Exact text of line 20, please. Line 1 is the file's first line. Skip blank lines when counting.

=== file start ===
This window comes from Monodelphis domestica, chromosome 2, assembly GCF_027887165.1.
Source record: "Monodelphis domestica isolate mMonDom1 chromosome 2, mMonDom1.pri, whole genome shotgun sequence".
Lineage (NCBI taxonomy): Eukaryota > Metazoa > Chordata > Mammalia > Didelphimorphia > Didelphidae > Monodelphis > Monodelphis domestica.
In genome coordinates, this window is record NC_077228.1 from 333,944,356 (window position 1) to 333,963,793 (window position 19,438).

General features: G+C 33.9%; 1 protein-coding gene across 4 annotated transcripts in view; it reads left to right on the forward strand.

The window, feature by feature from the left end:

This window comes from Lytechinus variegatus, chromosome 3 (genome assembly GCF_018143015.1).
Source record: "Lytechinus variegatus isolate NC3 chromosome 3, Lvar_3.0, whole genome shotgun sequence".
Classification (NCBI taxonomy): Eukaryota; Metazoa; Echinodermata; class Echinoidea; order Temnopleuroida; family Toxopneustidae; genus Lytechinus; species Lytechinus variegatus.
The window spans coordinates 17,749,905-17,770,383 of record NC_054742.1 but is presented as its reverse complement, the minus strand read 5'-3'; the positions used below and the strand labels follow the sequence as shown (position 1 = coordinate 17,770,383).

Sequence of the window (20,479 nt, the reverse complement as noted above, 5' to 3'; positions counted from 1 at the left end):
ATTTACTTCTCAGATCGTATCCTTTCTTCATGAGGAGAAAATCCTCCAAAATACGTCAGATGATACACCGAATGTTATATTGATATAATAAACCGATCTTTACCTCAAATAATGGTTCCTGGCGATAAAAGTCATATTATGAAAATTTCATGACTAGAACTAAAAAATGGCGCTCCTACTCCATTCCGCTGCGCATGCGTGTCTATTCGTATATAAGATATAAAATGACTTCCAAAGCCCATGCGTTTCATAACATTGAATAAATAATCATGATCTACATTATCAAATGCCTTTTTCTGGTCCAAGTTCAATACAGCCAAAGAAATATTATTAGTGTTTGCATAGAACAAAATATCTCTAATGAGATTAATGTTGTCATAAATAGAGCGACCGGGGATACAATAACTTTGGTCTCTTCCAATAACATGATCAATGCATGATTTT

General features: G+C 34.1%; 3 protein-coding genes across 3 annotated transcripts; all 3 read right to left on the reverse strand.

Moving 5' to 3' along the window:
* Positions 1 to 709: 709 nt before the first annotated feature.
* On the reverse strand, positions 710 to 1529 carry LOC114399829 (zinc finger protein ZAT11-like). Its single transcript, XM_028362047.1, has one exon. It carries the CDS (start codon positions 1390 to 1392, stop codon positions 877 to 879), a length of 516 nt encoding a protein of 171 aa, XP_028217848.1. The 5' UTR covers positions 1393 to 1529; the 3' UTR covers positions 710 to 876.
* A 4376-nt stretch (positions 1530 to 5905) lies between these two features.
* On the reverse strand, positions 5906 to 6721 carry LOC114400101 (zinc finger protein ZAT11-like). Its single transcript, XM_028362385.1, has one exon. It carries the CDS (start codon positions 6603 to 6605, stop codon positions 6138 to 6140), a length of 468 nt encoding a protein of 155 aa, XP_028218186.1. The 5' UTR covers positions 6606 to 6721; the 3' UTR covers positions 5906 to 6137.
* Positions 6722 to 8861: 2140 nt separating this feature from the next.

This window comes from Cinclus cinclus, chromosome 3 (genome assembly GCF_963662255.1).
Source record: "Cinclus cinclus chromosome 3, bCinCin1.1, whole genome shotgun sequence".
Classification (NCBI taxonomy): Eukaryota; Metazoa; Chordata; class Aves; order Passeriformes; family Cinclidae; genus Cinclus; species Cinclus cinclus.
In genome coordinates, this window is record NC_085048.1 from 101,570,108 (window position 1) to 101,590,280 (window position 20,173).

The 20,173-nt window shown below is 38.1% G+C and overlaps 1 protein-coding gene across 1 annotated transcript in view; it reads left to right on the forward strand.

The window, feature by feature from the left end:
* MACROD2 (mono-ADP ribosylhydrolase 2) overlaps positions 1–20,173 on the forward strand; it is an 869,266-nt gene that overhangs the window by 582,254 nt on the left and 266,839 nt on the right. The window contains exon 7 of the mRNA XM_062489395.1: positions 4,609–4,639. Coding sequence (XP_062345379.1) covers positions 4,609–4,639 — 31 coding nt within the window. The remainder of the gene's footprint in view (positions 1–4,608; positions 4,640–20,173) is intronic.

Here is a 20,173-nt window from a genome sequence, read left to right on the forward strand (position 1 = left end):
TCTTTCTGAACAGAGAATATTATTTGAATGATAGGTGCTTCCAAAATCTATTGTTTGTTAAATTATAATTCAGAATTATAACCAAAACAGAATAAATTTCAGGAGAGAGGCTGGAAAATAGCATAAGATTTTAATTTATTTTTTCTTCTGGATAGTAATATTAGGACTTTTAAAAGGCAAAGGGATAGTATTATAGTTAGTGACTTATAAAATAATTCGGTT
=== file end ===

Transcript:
This window comes from Cinclus cinclus, chromosome 3 (genome assembly GCF_963662255.1).